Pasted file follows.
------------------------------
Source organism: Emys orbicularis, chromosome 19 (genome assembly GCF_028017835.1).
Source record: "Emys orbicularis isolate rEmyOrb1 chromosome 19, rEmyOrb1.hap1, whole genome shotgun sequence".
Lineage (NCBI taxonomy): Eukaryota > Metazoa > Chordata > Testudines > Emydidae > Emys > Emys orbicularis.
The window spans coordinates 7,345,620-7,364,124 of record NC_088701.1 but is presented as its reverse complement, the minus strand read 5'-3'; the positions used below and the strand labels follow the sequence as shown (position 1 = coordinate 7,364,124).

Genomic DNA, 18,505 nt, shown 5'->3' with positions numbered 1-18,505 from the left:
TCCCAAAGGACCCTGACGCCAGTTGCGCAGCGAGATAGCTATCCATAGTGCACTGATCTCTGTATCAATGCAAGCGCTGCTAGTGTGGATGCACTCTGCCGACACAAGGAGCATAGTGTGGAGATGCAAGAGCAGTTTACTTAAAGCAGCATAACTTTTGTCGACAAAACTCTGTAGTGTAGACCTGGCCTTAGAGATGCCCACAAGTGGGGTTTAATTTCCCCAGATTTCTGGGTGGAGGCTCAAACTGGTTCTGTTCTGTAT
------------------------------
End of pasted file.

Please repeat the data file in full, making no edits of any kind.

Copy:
Source organism: Emys orbicularis, chromosome 19 (genome assembly GCF_028017835.1).
Source record: "Emys orbicularis isolate rEmyOrb1 chromosome 19, rEmyOrb1.hap1, whole genome shotgun sequence".
Lineage (NCBI taxonomy): Eukaryota > Metazoa > Chordata > Testudines > Emydidae > Emys > Emys orbicularis.
The window spans coordinates 7,345,620-7,364,124 of record NC_088701.1 but is presented as its reverse complement, the minus strand read 5'-3'; the positions used below and the strand labels follow the sequence as shown (position 1 = coordinate 7,364,124).

Genomic DNA, 18,505 nt, shown 5'->3' with positions numbered 1-18,505 from the left:
TCCCAAAGGACCCTGACGCCAGTTGCGCAGCGAGATAGCTATCCATAGTGCACTGATCTCTGTATCAATGCAAGCGCTGCTAGTGTGGATGCACTCTGCCGACACAAGGAGCATAGTGTGGAGATGCAAGAGCAGTTTACTTAAAGCAGCATAACTTTTGTCGACAAAACTCTGTAGTGTAGACCTGGCCTTAGAGATGCCCACAAGTGGGGTTTAATTTCCCCAGATTTCTGGGTGGAGGCTCAAACTGGTTCTGTTCTGTAT